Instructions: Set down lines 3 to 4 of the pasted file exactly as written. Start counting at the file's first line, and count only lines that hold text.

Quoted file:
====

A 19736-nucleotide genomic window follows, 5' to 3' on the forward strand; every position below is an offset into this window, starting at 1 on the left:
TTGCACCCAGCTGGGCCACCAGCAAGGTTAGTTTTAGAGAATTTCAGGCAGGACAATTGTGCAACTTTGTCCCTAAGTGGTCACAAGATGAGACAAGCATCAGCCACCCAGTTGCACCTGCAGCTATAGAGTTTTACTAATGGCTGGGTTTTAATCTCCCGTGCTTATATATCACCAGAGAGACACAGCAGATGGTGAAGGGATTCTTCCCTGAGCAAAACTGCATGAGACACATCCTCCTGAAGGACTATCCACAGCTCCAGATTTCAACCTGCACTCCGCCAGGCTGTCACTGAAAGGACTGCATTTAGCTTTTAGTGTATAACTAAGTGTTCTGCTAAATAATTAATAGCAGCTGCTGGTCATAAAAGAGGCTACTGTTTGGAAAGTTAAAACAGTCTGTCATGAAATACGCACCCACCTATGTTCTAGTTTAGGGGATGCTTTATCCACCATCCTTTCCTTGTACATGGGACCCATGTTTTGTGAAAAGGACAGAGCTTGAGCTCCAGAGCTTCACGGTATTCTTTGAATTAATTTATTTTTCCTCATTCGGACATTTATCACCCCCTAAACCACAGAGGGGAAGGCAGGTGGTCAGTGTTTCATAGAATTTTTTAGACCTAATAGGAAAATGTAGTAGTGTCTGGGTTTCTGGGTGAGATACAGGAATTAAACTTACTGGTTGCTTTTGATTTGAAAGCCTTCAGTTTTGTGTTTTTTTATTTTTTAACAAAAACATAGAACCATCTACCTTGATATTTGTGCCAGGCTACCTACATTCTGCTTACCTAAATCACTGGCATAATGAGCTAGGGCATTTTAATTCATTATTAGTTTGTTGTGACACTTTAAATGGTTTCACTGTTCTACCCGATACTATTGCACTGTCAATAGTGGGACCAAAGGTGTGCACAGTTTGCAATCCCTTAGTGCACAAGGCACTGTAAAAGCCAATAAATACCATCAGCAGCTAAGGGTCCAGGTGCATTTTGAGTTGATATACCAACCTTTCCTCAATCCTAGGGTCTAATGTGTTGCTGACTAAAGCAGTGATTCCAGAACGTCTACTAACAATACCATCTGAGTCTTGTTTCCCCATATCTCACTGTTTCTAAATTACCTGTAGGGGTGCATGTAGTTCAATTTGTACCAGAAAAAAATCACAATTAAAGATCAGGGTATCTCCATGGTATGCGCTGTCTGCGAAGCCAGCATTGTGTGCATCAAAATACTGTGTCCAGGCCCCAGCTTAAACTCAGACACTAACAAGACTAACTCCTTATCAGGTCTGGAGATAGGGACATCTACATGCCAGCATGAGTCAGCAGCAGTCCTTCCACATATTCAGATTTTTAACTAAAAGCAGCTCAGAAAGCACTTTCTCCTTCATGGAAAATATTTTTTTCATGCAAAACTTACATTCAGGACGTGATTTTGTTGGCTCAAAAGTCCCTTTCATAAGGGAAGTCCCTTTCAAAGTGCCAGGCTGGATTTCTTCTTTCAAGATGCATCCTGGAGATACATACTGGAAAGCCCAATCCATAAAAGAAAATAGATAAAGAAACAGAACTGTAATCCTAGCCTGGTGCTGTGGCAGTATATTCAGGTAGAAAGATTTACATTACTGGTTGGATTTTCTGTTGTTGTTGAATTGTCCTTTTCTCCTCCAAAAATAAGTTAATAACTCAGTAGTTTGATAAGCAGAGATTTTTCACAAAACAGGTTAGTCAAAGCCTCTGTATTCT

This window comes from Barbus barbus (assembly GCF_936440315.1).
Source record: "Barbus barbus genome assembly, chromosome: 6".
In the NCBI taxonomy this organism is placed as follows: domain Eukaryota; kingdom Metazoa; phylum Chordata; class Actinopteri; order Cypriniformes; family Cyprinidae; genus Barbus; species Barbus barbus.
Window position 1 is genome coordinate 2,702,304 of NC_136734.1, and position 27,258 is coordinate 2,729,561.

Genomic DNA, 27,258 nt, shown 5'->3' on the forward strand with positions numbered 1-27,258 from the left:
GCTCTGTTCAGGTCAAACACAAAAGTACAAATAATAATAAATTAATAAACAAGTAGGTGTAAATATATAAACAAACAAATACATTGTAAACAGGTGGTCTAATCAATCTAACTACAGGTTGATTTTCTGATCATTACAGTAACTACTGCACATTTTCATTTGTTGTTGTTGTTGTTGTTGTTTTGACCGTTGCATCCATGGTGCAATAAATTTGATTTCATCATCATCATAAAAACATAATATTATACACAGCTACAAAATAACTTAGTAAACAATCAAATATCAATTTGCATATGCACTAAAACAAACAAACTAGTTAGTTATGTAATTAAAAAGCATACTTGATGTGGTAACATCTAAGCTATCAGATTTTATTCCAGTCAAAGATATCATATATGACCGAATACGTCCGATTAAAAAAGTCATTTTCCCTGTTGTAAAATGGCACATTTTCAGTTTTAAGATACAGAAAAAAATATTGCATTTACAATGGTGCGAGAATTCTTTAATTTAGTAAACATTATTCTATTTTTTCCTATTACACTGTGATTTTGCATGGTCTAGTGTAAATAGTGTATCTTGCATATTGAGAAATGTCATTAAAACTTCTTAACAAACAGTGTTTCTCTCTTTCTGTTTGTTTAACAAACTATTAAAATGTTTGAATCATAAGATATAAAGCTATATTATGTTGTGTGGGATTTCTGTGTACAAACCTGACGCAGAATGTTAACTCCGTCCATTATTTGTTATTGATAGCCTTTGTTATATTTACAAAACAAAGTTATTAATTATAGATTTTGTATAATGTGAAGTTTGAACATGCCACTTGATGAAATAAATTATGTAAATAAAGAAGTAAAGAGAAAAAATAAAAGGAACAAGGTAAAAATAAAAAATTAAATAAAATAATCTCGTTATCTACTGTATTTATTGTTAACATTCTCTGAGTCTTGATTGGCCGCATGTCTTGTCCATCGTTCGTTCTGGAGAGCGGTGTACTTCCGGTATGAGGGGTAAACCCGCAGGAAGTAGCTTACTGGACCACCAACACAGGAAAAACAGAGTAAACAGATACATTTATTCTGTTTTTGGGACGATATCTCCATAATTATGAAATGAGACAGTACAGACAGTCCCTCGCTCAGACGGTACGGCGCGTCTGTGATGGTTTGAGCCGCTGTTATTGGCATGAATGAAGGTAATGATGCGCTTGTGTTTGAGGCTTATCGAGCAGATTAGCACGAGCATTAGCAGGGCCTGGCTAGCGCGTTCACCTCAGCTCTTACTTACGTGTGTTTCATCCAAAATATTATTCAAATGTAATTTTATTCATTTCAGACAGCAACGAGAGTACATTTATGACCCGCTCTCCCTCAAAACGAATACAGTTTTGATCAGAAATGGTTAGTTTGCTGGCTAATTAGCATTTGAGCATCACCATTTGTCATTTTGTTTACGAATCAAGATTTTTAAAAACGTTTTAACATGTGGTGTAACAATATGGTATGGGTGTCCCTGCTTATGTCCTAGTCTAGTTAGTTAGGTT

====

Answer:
This window comes from Barbus barbus (assembly GCF_936440315.1).
Source record: "Barbus barbus genome assembly, chromosome: 6".